How Your Brand Should Use NFTs

How Your Brand Should Use NFTs

By Matt Dallisson, 02/03/2022

Non-fungible tokens (NFTs) are going mainstream in 2022. You can now show off your favorite NFTs as your Twitter or Reddit profile picture, with Facebook and Instagram soon to follow. Driven in part by a FOMO reminiscent of the 1990s dotcom anxiety of bricks-and-mortar companies, mass-market players and luxury brands alike are launching NFT collections at a dizzying pace.

Granted, a vast majority of mainstream consumers still struggle to make sense of the 2021 NFT world of Bored Apes and CryptoPunks. And the usability of the underlying blockchain technology is still a long way from being consumer friendly.

But don’t make the mistake of thinking that NFTs are a passing fad. While the current hype cycle might be fueled by crypto-millions and Discord-obsessed Gen-Z users, NFTs could be the killer app of Web3 and its gateway into traditional commerce. The really interesting thing about NFTs is the tech they run on, which reveals their broader promise as a vehicle by which brands bypass the platform-centric marketing world of Web2 and reclaim ownership of their digital consumer relationships.

Early days: From collectibles to digital product-line extensions.

Right now, NFTs seem inextricably intertwined with digital collectibles, and many brands’ first step into the NFT waters has thus been to launch their own collections. These early efforts range from exclusive releases of Campbell’s soup can art and Coca-Cola digital apparel to generative art of burgers from White Castle.

But a first step isn’t a strategy. Successful brands didn’t call it a day after buying a domain name and posting a website in the dotcom era and, similarly, smart brands today need to be asking themselves what comes next.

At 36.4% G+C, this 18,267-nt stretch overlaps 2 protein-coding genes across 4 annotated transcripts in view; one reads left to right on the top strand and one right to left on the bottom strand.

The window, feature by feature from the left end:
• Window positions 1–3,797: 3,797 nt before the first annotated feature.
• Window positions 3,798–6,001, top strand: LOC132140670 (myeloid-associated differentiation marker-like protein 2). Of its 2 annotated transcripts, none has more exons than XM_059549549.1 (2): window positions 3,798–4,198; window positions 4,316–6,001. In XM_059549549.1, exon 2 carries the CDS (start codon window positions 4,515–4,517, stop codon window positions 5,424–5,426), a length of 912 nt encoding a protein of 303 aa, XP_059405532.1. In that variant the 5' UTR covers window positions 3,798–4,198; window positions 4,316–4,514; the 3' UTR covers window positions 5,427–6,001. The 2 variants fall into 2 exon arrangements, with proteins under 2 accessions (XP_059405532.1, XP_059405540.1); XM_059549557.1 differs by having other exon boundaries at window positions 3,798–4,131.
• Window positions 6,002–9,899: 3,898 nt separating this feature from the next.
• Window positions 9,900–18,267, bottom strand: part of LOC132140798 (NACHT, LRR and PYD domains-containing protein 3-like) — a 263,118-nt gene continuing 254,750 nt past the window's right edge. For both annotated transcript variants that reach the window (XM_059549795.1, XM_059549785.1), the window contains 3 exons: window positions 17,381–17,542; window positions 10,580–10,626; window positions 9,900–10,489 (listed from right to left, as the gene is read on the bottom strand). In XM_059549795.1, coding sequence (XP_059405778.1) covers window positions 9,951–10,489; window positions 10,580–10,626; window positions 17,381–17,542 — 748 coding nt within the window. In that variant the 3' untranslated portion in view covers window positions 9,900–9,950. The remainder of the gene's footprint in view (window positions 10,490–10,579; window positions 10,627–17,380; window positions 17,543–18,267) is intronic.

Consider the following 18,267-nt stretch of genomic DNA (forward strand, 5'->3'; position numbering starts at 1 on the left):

The answer will present itself more readily for some brands than others, just as it did when 1990s “brick and mortar” companies sought meaningful ways to use the internet. Back then, retailers with a catalog business like Office Depot were able to start using the internet as a channel more quickly than other companies because they already had the infrastructure for taking orders and making deliveries. The ecommerce journey of bookstores like Barnes & Noble was simpler than those of apparel, furniture or grocery retailers because they sold books — easy to describe, of a convenient form factor, non-perishable, and presenting no issues of user “fit.”

There’s a similar dynamic at play in the NFT world today. Companies in the media business can naturally use NFTs to create a new class of media assets. NBA’s TopShot is currently the most compelling legacy example of this kind of product line expansion. (Media giants CNN and the Associated Press are betting, perhaps optimistically, that consumers will be as excited about buying news clips and iconic photos as they are about owning a LeBron James dunk.) Analogously, apparel companies can envisage digital versions of their physical clothing and accessories. Ralph Lauren has already been selling branded digital apparel in virtual worlds like Zepeto. Dolce & Gabana recently auctioned millions of dollars’ worth of NFT-based digital couture.

Each of these projects ports a current product line into the metaverse, expanding how consumers engage with and experience the brands. The transition is especially seamless for sneaker companies already steeped in the NFT lingo of drops and flipping. Nike has gone as far as acquiring RTFKT, a startup specializing in NFT-based digital sneakers, while Adidas has created a line of virtual gear for the characters of NFT leader Bored Ape Yacht Club.

The real promise: NFTs as the basis for a multifaceted digital consumer connection.

Extending product lines into digital worlds is just one possible use for NFTs, however. Mark Zuckerberg’s fascination with the metaverse notwithstanding, companies that bind NFT thinking exclusively to collectibles or creating digital assets for virtual avatars are missing a more important shift. Looking ahead a few years, NFTs could be the central digital touchpoint between brands and their consumers — and one that is controlled by the brand itself.